No flower photo is perfect, but this one is as close as I could make it.
I spent a lot of time setting it up and getting the light right. The goal wasn’t a creative image, but a sort of formal portrait, almost abstract. Or something like that; I really just wanted to do a photo of this amazingly beautiful rose.
The black background is real. Yes, you can do that in Photoshop, but it never really looks authentic. When photographing a small object up close, light from behind inevitably creeps around or through it, especially at the edges. For something to really look like it’s in front of blackness, you need blackness.
I used a manual 50mm lens, nice and sharp, and did a “focus stack” of about a dozen shots at f11. Then I merged the stack in Helicon Focus for a full depth of field. Tip – if you’re interested in focus stacking, don’t waste time with apps that advertise it as a “feature”; for a top notch result you need the fine-tuning capabilities of a something like Helicon Focus. There are a lot of edges in this image, and Helicon Focus let me get them all nice and sharp.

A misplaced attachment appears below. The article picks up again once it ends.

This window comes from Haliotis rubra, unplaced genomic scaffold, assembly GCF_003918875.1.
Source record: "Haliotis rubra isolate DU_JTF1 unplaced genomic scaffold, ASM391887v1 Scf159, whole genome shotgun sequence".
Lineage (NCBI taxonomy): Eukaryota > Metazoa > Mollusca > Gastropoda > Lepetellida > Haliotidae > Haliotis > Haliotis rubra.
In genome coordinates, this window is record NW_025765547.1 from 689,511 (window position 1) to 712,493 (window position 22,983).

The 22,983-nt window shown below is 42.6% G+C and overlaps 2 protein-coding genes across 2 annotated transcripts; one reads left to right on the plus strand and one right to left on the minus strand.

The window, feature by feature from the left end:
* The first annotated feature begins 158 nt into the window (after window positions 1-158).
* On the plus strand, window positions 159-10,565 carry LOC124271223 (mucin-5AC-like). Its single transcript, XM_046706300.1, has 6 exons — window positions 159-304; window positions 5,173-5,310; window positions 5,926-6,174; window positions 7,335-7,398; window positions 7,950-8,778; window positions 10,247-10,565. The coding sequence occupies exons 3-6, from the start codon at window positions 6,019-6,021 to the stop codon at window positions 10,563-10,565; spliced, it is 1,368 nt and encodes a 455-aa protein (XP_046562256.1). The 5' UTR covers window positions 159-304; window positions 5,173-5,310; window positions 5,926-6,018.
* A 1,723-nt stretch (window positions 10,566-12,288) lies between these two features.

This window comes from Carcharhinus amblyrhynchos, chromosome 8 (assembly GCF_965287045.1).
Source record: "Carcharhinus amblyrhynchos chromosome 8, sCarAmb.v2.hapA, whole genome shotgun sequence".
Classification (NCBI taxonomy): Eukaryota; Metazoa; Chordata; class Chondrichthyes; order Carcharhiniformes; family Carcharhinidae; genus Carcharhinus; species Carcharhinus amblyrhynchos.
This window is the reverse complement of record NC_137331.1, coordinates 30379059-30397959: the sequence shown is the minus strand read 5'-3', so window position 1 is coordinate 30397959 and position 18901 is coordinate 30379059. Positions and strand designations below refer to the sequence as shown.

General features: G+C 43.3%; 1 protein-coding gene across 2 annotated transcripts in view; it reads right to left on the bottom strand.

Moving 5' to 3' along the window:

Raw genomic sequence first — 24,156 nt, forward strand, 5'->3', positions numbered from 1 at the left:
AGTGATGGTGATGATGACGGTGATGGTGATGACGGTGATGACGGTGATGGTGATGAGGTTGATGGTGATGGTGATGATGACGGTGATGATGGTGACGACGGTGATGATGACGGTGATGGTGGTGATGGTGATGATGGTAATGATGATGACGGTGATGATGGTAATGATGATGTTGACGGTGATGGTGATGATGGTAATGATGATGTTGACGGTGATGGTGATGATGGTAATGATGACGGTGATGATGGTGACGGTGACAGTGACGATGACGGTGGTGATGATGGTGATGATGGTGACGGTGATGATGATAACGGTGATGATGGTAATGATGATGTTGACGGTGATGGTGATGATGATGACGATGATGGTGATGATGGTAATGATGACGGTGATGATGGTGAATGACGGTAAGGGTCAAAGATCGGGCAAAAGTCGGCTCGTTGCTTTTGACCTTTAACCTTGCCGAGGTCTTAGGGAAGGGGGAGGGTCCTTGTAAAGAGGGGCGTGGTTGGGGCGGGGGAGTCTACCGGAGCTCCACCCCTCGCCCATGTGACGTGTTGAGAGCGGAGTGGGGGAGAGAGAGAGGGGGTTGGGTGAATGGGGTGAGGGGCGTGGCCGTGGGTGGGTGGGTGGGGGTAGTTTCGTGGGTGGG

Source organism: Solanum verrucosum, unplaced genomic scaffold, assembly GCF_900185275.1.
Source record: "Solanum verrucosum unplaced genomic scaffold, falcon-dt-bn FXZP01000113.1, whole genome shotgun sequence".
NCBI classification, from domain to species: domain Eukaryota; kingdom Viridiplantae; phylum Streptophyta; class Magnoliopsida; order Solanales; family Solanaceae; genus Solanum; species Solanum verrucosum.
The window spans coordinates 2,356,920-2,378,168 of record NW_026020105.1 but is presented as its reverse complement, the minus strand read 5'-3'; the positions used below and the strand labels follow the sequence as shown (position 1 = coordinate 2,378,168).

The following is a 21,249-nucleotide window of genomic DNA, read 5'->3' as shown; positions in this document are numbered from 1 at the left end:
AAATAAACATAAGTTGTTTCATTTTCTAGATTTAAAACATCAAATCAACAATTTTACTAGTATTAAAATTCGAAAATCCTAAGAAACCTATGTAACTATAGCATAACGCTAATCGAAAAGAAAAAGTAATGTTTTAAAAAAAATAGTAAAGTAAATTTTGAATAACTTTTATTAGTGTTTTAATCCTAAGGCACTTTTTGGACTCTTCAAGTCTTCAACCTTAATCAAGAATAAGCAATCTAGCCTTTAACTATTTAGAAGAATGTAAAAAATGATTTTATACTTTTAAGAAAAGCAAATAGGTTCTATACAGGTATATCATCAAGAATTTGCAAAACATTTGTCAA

The end result is a bit academic, maybe too perfect – some people think it’s a software rendering and not a photo. But I’m happy with it.
The rose itself? It came from the funeral of a relative – a woman who loved to travel, loved to laugh, loved being with her friends – and who unfortunately died too young. In fact, this flower was at her interment, in a small town cemetery. While standing there I’d noticed how flawless that bunch of roses was; some sort of orange, or maybe “tangerine”, and right at their peak. We took some home afterwards, and I did this photo of one of them.
Life isn’t perfect; but sometimes, for a while, a flower can come close. They both reach an end at some point. A photo remains, as long as anyone sees it .